Chinese house prices picked up last month as buyers rushed to beat new government policies aimed at cracking down on speculation, an independent survey showed yesterday.
The cost of a new home in 100 major cities was up 3.9 percent year-on-year to an average 9,998 yuan (US$1,587) per square meter, the China Index Academy said, the fourth consecutive monthly rise.
In February, home prices rose 2.48 percent.
On a monthly basis, prices rose 1.06 percent last month, continuing a run of increases for the 10th month, the organization said in a statement.
China issued new rules last month to rein in prices, including a nationwide capital gains tax of 20 percent on profits owners make from selling residential property.
Major Chinese cities, including Beijing and Shanghai, have started to announce detailed policies on how they would implement the central government edict.
“Against the unclear policy trend, most buyers caught ‘the last bus’ to enter the market,” said the China Index Academy, which is owned by SouFun Holdings Ltd (搜房), China’s biggest real estate Web site operator.
“A portion of demand surged into the market accelerating the housing purchase process on panic and psychological pressure from worries over an increase in tax,” it added.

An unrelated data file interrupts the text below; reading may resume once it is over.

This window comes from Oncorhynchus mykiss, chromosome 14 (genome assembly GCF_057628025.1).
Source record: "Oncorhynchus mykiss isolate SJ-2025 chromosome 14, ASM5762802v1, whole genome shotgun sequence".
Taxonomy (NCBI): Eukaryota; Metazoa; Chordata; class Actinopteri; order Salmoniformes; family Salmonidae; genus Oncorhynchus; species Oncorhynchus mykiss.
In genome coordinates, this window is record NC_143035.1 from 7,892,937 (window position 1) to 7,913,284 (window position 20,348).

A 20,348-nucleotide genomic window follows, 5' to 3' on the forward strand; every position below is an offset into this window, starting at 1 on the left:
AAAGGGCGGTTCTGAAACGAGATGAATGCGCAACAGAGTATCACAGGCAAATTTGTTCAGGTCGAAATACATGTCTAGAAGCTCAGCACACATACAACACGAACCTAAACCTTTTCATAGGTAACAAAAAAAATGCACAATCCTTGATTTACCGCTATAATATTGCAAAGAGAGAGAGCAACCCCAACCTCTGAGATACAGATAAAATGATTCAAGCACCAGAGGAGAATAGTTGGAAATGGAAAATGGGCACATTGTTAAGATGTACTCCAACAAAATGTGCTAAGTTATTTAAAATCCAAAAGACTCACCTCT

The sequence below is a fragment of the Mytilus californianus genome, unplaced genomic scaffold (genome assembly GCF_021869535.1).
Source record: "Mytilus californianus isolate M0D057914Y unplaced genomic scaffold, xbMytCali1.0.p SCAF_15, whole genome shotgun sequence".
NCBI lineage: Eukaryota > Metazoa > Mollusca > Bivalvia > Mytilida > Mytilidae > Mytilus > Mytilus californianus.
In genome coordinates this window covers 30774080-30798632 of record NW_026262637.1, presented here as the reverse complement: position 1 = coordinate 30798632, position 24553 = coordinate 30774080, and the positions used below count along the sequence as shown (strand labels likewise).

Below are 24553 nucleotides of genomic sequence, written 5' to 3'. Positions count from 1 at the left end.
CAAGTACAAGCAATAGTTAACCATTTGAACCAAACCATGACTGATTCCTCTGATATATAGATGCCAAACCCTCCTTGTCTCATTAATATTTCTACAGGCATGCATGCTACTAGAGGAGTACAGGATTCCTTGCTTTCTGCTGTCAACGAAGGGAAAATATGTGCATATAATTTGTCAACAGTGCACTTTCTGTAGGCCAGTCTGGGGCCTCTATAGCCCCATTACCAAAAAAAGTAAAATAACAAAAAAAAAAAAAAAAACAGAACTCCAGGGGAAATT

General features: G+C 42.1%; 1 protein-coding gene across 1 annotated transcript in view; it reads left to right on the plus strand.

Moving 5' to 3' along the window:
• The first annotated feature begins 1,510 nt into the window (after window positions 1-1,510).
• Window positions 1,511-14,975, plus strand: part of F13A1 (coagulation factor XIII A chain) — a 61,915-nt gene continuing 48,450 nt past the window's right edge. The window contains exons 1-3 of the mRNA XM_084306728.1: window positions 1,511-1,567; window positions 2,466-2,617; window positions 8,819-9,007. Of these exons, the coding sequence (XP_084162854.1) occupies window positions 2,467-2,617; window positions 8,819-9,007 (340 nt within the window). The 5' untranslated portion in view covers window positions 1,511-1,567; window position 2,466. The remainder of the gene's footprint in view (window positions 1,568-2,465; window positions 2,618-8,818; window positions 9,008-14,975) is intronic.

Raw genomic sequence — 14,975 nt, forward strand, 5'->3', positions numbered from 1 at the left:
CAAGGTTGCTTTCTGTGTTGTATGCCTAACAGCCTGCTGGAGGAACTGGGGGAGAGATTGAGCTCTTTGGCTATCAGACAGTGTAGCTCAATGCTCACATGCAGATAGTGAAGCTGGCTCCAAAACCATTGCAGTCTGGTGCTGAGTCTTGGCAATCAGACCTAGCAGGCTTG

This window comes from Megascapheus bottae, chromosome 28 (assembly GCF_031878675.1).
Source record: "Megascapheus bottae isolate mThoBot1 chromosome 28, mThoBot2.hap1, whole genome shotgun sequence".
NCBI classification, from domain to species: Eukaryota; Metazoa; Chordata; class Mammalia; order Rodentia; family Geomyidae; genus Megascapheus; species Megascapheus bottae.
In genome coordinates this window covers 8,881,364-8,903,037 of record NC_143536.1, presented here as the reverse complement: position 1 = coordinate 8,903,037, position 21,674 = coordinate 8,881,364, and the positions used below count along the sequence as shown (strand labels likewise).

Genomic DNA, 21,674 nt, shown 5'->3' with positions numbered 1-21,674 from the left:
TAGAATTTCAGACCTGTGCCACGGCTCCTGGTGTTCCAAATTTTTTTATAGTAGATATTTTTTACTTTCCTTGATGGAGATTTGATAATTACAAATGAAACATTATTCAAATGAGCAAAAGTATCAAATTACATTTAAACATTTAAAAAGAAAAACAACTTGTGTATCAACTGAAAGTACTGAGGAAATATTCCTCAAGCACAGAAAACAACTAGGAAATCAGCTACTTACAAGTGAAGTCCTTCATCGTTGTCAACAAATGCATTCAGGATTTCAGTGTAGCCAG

FLOCKING TO DIVORCE
Chinese couples have also flocked to divorce to evade the new tax, through a loophole which allows couples with two properties who separate and put each house into one person’s name to then sell them tax-free in certain cases.
At the same time, a state media report yesterday warned of the possibility of buyers in Beijing entering fake marriages to circumvent a new rule barring single people from purchasing a second property in the capital.
Several analysts question what impact the latest government measures will have in the shorter term.
“The good news is that the new tightening measures will likely have only limited impact on overall property sales and construction this year,” said Wang Tao (王濤), a Hong Kong-based economist for UBS.
“The bad news is that if the current measures do not work, new rounds of tightening will be rolled out,” she said in a research report last week.
For the past three years, China has sought to control residential property prices with measures including restrictions on second and third home purchases, higher minimum down payments and taxes in several cities on multiple and non-locally owned homes.